Spinifex Artists 2014
10 October – 7 November 2014
Spinifex Artists are based at Tjuntjuntjara in the Victoria Desert, to the north west of the Nullabor Plain in Western Australian. The disrupted history of their country includes the upheavals of the Maralinga nuclear testing programme that took place during the 1950s and 1960s. During that era the desert people were moved from their lands and resettled in missions towards the west. But these Pitjantjatjara people had deep roots into their traditional lands and were determined to return to them.
Confirmation of the Spinifex People’s rights came in 2001 when the group became one of the first Aboriginal groups in Western Australia to successfully gain Native Title rights to their lands. As part of the submission the artists painted intricate maps of their country to show cultural and social kinship ties to the great sites of the desert. These paintings were later bequeathed to the State as a collection held in the Western Australian Museum.
In 1997 the Spinifex people had established themselves at the tiny community of Tjuntjuntjara, just 200 kms from the Western Australia-South Australia border. The Spinifex Art Project that began as a cultural and legal response to the land claim subsequently took on the role of cultural maintenance for the Spinifex community with members continuing a close management and stewardship program of 55,000 square kms of their land. New bush roads have been created into otherwise inaccessible country, and regular maintenance trips led by custodians are made into outlying locations.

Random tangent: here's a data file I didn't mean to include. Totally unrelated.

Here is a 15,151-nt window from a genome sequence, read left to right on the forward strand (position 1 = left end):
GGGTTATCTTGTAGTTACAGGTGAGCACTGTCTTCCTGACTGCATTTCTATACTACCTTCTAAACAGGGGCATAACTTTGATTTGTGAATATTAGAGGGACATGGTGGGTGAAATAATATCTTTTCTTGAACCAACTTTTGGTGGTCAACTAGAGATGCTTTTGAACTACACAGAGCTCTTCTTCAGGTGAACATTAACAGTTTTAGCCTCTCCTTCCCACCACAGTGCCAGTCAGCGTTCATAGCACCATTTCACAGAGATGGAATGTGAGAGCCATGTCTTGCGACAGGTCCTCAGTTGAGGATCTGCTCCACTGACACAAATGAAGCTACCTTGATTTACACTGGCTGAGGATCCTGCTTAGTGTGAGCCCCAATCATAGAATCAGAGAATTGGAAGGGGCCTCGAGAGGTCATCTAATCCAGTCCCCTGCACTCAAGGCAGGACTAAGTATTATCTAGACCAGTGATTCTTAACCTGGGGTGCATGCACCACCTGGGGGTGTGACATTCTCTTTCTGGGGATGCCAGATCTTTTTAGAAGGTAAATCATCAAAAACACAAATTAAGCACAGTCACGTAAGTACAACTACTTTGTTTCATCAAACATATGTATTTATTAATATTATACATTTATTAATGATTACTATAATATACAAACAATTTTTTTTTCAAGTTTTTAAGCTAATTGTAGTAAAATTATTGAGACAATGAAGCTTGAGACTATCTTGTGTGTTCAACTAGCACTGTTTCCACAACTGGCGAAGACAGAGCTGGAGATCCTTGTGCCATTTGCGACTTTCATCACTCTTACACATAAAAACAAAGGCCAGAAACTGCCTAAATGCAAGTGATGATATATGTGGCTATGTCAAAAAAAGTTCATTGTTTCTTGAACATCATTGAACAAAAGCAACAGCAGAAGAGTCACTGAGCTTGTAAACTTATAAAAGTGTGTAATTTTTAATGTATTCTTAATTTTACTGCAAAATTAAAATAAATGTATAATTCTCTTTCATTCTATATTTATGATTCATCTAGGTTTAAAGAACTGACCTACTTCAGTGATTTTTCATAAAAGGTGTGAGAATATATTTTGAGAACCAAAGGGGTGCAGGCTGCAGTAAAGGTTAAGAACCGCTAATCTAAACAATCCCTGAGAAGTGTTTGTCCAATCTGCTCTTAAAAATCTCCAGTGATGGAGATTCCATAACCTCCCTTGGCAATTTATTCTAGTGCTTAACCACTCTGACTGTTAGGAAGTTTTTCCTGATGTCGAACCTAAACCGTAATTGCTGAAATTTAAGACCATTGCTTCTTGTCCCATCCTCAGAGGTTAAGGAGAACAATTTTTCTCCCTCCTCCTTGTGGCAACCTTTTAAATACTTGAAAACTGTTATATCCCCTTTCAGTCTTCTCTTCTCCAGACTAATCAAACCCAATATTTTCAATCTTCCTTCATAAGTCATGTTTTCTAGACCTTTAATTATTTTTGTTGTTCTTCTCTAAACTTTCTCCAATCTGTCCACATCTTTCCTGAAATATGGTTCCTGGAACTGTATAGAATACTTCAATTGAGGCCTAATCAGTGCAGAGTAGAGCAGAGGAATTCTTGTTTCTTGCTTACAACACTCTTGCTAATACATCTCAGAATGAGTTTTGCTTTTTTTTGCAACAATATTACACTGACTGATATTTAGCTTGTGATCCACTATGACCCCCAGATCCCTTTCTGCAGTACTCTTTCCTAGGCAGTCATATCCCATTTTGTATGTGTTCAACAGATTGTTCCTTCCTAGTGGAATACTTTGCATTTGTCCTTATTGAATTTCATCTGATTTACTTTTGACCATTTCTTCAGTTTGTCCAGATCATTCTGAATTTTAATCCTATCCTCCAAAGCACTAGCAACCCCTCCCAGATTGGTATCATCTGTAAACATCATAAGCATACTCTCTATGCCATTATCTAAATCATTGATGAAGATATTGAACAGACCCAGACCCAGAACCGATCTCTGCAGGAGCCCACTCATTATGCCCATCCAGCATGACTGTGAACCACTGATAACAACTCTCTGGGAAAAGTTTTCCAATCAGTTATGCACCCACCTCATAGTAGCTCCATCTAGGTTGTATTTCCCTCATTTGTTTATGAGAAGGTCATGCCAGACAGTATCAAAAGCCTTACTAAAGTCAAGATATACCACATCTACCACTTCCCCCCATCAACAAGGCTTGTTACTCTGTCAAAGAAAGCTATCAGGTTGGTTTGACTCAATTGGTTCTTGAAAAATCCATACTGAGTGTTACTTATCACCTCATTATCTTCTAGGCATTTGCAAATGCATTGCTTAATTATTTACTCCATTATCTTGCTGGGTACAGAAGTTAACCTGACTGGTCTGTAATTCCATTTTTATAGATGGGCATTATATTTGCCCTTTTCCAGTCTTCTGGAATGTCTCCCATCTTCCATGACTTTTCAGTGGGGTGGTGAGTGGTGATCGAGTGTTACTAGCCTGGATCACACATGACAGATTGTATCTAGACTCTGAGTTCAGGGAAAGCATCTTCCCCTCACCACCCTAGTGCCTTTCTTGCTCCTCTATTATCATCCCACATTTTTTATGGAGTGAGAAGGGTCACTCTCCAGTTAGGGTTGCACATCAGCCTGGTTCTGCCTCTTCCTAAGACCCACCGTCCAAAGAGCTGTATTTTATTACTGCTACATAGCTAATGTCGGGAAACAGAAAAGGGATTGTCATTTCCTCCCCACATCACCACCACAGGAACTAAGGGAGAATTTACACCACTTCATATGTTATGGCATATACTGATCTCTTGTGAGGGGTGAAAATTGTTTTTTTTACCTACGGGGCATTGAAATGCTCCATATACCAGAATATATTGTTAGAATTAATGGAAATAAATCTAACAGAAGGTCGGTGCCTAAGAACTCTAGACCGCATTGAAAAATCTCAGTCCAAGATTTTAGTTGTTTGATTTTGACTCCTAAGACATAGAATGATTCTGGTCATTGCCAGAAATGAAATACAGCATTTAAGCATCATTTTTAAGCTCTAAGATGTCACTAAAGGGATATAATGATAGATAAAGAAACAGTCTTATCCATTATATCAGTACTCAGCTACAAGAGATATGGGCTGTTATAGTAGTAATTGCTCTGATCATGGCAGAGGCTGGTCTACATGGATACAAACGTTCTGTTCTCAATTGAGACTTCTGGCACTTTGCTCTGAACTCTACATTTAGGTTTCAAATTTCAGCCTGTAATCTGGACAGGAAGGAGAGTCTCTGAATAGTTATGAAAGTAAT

Former arts coordinator and community supporter, Louise Allerton, said –“The artists’ paintings are often produced when they are visiting their ancestral country. Their intricately composed canvases detail the journeys and deeds of Ancestors who created the sites in their Spinifex homelands. Documenting these sites, their relationships and stories, provides the artists with a way to record, promote and pass on elements of culture that are crucial to sustaining the long-term future and health of their people.”
Paintings include combined works by the men’s and women’s groups that show the interconnected custodial ties of the traditional owners.